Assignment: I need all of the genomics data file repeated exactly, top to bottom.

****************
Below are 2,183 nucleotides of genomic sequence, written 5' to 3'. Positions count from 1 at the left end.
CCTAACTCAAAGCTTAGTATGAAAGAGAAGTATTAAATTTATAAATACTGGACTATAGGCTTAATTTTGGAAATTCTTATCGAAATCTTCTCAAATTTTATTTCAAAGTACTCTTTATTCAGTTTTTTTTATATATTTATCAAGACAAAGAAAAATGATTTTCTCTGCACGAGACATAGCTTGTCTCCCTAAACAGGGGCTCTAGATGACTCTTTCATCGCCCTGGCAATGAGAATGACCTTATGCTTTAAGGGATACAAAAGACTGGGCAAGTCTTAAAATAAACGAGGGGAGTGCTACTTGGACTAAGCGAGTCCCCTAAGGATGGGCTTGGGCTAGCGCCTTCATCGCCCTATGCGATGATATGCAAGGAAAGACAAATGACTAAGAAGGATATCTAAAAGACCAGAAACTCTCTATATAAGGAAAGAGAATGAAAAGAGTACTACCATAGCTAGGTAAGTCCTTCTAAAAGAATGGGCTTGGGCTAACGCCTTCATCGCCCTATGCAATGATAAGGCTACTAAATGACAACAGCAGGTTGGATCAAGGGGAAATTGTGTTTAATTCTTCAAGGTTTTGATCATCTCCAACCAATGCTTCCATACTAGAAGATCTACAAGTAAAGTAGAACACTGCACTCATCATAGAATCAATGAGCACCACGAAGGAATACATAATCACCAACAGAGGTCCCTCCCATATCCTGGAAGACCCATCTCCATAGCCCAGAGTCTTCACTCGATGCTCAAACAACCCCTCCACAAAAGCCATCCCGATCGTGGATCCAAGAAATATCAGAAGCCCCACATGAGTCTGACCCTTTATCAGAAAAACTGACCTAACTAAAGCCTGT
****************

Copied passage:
Below are 2,183 nucleotides of genomic sequence, written 5' to 3'. Positions count from 1 at the left end.
CCTAACTCAAAGCTTAGTATGAAAGAGAAGTATTAAATTTATAAATACTGGACTATAGGCTTAATTTTGGAAATTCTTATCGAAATCTTCTCAAATTTTATTTCAAAGTACTCTTTATTCAGTTTTTTTTATATATTTATCAAGACAAAGAAAAATGATTTTCTCTGCACGAGACATAGCTTGTCTCCCTAAACAGGGGCTCTAGATGACTCTTTCATCGCCCTGGCAATGAGAATGACCTTATGCTTTAAGGGATACAAAAGACTGGGCAAGTCTTAAAATAAACGAGGGGAGTGCTACTTGGACTAAGCGAGTCCCCTAAGGATGGGCTTGGGCTAGCGCCTTCATCGCCCTATGCGATGATATGCAAGGAAAGACAAATGACTAAGAAGGATATCTAAAAGACCAGAAACTCTCTATATAAGGAAAGAGAATGAAAAGAGTACTACCATAGCTAGGTAAGTCCTTCTAAAAGAATGGGCTTGGGCTAACGCCTTCATCGCCCTATGCAATGATAAGGCTACTAAATGACAACAGCAGGTTGGATCAAGGGGAAATTGTGTTTAATTCTTCAAGGTTTTGATCATCTCCAACCAATGCTTCCATACTAGAAGATCTACAAGTAAAGTAGAACACTGCACTCATCATAGAATCAATGAGCACCACGAAGGAATACATAATCACCAACAGAGGTCCCTCCCATATCCTGGAAGACCCATCTCCATAGCCCAGAGTCTTCACTCGATGCTCAAACAACCCCTCCACAAAAGCCATCCCGATCGTGGATCCAAGAAATATCAGAAGCCCCACATGAGTCTGACCCTTTATCAGAAAAACTGACCTAACTAAAGCCTGT